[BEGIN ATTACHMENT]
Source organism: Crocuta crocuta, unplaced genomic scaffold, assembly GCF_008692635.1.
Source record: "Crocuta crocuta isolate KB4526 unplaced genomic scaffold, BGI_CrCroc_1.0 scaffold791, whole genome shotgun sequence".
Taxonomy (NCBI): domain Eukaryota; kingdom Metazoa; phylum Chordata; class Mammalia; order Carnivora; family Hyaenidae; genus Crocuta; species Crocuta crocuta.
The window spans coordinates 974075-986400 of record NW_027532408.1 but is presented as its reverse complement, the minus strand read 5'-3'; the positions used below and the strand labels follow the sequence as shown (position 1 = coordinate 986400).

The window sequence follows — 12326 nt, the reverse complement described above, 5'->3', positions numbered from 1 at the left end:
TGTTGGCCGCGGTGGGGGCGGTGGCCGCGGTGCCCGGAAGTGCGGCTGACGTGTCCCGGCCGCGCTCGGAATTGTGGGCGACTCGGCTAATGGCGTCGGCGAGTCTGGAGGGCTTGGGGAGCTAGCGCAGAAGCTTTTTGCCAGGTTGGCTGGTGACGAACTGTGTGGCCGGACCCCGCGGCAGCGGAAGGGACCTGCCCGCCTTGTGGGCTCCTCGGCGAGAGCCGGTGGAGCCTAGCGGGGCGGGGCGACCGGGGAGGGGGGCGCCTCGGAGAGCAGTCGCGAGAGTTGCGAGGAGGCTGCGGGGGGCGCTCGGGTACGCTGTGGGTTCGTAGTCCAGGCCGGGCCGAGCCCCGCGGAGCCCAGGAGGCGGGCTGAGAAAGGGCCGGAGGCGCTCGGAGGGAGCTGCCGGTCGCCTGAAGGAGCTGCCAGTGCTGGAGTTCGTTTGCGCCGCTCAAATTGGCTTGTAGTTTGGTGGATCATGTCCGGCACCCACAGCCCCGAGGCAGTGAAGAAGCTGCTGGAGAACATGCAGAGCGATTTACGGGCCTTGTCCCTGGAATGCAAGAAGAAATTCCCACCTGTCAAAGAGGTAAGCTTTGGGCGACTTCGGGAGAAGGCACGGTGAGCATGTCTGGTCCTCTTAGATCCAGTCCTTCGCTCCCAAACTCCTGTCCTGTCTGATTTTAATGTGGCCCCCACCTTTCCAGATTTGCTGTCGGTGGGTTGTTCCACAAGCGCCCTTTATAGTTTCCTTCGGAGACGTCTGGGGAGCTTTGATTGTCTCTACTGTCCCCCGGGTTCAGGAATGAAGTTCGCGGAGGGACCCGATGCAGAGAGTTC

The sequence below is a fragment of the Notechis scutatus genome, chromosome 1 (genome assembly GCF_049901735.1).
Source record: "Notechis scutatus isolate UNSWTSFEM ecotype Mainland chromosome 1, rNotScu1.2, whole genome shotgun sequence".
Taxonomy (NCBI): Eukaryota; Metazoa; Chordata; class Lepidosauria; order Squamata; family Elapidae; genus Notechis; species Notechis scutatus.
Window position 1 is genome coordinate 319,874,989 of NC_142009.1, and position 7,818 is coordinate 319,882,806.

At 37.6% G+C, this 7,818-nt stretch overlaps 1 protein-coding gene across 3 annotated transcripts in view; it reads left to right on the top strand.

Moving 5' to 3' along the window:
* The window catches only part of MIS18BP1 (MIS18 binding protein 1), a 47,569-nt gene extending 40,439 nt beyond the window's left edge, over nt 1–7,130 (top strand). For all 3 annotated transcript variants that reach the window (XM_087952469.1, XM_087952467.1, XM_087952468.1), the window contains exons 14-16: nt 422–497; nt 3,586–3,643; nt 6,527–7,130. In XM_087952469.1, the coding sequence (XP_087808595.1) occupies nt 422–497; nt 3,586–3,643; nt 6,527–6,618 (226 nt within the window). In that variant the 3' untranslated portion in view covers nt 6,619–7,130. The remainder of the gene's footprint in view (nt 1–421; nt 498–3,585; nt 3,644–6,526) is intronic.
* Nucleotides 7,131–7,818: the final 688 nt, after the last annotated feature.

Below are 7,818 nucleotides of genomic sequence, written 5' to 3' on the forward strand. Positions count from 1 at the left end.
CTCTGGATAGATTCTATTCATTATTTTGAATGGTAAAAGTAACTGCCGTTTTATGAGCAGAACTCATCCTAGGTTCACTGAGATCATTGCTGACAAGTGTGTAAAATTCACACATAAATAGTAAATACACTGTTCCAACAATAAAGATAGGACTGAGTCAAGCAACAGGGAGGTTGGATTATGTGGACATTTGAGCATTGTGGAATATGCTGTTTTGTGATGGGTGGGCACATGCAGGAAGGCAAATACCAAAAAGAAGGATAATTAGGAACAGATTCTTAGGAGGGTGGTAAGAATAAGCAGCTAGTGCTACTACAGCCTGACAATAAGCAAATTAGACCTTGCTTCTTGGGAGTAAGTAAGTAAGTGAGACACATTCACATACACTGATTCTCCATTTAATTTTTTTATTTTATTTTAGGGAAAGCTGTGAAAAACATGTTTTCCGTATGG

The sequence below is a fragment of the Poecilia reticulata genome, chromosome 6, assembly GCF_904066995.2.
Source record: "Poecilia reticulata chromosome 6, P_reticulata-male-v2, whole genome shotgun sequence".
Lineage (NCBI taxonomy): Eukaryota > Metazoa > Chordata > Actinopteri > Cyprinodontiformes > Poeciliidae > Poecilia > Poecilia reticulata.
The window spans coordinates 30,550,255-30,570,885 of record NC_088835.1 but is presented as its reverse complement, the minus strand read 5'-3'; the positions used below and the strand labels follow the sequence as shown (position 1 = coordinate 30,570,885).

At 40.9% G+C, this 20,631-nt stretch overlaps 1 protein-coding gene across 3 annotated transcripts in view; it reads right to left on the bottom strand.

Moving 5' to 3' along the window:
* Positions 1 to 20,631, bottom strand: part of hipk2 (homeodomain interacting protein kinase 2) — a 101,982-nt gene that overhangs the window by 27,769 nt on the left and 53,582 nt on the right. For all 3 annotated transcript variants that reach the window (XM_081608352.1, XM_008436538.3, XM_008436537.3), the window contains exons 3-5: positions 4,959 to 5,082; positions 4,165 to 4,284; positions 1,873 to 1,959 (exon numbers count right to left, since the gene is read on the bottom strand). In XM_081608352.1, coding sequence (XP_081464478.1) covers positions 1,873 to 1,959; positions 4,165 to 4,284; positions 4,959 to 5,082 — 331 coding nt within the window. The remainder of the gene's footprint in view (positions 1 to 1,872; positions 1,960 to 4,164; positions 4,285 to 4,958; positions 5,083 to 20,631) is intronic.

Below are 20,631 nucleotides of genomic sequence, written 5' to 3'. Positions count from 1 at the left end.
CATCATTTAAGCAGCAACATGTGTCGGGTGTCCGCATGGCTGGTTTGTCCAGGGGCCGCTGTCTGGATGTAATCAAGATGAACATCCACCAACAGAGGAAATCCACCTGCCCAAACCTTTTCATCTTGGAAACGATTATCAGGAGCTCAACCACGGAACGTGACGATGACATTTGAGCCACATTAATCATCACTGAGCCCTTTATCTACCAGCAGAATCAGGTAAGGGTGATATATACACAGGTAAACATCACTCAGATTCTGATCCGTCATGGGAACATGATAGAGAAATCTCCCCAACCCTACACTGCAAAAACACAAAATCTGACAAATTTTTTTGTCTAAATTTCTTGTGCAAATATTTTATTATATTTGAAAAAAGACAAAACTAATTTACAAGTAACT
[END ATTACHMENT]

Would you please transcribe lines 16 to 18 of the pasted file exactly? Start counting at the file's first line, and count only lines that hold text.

CTCTGGATAGATTCTATTCATTATTTTGAATGGTAAAAGTAACTGCCGTTTTATGAGCAGAACTCATCCTAGGTTCACTGAGATCATTGCTGACAAGTGTGTAAAATTCACACATAAATAGTAAATACACTGTTCCAACAATAAAGATAGGACTGAGTCAAGCAACAGGGAGGTTGGATTATGTGGACATTTGAGCATTGTGGAATATGCTGTTTTGTGATGGGTGGGCACATGCAGGAAGGCAAATACCAAAAAGAAGGATAATTAGGAACAGATTCTTAGGAGGGTGGTAAGAATAAGCAGCTAGTGCTACTACAGCCTGACAATAAGCAAATTAGACCTTGCTTCTTGGGAGTAAGTAAGTAAGTGAGACACATTCACATACACTGATTCTCCATTTAATTTTTTTATTTTATTTTAGGGAAAGCTGTGAAAAACATGTTTTCCGTATGG

The sequence below is a fragment of the Poecilia reticulata genome, chromosome 6, assembly GCF_904066995.2.
Source record: "Poecilia reticulata chromosome 6, P_reticulata-male-v2, whole genome shotgun sequence".